Remember Gym Class Heroes? They’re the band that hit it big on the hip hop-rock fusion scene around 2006 with songs like “New Friend Request” (that’s 2006 for you, huh?). Fans of the group have been in the dark since 2008, when they released The Quilt.
Gym Class Heroes
The Papercut Chronicles II
Decaydence/ Fueled by Ramen
Fast forward three years and one solo career (the group’s rapper, Travie McCoy), and Gym Class Heroes are back with their fifth studio album, The Papercut Chronicles II. The record is a sequel to 2005’s The Papercut Chronicles, and by the looks of it the band would have been better off starting from scratch.
The cornerstone of this album is the less-than-stellar single “Stereo Hearts,” featuring Maroon 5’s Adam Levine. It’s no more than a dime-a-dozen pop song, and even worse because it resounds with the vocalist’s horribly nasal falsetto. Need more proof? The song equates Levine’s heart to a stereo and includes these headache-inducing lyrics: “I only pray you’ll never leave me behind / Because good music can be so hard to find.” Commence eye rolling.
“Life Goes On,” a collaboration with Denmark’s red-hot pop star Oh Land, is the record’s greatest triumph (but that’s not saying much). Her breezy, clear tones appear oddly sentimental against the gritty rapping, and it works. This song is the most unique (and repeatedly listenable) of the bunch, though it’s still distinctly “Gym Class Heroes”-esque. Our loss.
“Martyrial Girl$” involves rapping over a metal-rock base and is particularly disappointing. It accomplishes an extra-angry harshness with a surplus of profanities and agitated, unison chorus rapping. “The Fighter” sounds like another generic Top 40 track — the guest vocalist (OneRepublic’s Ryan Tedder) has a decent voice and Gym Class Heroes break in every so often to rap and speak-sing the different verses. It’ll be easy to forget this one the second it’s over.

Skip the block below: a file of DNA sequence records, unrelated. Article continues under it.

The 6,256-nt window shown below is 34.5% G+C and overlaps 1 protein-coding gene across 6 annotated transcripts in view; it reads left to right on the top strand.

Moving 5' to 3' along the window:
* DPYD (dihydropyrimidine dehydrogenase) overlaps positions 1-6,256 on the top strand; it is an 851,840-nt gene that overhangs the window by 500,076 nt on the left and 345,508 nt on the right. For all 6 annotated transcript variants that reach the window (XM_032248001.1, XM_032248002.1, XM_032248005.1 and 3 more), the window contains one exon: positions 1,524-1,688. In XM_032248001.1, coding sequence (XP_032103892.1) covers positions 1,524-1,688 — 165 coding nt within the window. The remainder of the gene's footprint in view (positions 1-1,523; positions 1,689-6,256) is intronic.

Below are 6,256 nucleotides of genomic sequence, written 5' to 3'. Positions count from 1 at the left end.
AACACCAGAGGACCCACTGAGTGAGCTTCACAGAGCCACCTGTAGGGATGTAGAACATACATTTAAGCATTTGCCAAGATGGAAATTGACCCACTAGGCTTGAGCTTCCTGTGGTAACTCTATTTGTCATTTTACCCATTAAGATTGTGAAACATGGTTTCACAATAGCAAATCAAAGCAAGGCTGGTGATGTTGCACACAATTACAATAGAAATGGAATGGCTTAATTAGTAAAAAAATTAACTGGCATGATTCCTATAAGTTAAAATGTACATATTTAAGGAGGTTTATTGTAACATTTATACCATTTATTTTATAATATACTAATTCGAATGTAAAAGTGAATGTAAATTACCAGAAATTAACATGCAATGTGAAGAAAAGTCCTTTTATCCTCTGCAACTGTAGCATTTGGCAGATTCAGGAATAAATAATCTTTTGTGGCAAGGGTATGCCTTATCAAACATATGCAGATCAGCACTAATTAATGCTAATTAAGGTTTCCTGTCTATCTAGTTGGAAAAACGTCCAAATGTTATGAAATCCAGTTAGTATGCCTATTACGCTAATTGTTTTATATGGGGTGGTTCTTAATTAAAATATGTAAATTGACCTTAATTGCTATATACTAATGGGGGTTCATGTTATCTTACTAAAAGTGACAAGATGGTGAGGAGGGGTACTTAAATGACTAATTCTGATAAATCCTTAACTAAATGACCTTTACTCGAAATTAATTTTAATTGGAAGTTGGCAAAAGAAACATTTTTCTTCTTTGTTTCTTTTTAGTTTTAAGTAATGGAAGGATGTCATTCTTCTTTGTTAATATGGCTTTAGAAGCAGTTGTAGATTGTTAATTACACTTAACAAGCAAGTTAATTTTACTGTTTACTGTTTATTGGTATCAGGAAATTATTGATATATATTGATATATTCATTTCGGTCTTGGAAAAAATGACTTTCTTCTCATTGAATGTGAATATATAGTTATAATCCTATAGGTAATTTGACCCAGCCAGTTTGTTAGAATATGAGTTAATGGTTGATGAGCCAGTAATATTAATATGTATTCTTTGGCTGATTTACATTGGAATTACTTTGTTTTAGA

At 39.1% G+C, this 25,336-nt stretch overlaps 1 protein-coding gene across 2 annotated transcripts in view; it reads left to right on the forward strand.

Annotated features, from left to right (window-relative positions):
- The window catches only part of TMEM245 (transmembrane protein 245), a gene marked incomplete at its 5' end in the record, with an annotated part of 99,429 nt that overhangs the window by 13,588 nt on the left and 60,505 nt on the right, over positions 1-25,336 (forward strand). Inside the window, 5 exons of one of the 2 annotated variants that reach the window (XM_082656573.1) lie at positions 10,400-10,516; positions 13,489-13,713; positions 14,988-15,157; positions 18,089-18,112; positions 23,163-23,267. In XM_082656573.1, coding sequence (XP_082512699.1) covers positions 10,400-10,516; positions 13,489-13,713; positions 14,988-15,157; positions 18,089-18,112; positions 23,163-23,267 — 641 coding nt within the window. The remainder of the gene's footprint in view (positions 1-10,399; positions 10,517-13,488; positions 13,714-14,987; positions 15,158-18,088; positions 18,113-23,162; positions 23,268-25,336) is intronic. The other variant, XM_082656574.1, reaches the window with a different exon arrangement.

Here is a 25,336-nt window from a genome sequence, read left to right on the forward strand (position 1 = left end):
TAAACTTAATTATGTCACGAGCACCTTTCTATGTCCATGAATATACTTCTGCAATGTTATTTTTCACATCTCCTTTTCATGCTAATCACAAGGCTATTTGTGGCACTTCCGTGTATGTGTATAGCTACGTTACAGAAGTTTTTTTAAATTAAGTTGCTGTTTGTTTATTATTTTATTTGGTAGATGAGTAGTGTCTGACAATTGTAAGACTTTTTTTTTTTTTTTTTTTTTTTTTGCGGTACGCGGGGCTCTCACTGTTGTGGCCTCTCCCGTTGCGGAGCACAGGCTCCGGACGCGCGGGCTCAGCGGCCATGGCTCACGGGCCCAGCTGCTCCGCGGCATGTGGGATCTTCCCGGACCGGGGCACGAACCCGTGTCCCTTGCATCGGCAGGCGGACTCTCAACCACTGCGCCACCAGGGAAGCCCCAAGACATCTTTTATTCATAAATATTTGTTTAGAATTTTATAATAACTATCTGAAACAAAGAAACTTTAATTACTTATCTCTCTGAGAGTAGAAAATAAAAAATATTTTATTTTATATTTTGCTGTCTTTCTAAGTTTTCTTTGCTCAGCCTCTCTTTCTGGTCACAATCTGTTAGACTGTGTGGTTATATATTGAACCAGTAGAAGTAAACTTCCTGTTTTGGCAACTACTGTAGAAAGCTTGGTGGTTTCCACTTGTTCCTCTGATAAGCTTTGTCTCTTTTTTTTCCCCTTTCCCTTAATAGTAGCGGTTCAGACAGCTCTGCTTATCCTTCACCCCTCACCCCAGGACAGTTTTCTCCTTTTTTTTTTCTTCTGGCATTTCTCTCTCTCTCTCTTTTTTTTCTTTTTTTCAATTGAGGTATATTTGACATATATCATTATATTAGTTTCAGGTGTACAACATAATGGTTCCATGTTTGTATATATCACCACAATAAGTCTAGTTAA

“Ass Back Home,” featuring British songstress Neon Hitch, is almost cute — which is surprising considering the title. The tune’s tale goes as follows: The everygirl laments her missing man while the band raps out its confusion with the relationship. A typical narrative, but its pleasurable melody and comforting beat make it one of the more bearable songs of the bunch.
Despite the overly honeyed quality of the album (on one track, the vocalist says, “We put the ‘us’ in ‘trust,’ baby”), Gym Class Heroes are actually legitimately skilled rappers. Beyond that, they’ve got some solid melodies and generally choose their collaborators wisely. Really, the only problem — and it’s a glaring one — is that all the music on The Papercut Chronicles II sounds like it could have been released years ago by none other than themselves. There’s nothing new here.
Even worse, Gym Class Heroes don’t appear to have any overarching artistic aims with this album all. They certainly aren’t pushing their personal musical envelope or furthering their production abilities.
Fans of the group will find the recycled-sounding record pleasant enough to support them through to the next. And for the rest of the population, if nothing else, The Papercut Chronicles II makes for barely suitable Top 40 commuting music.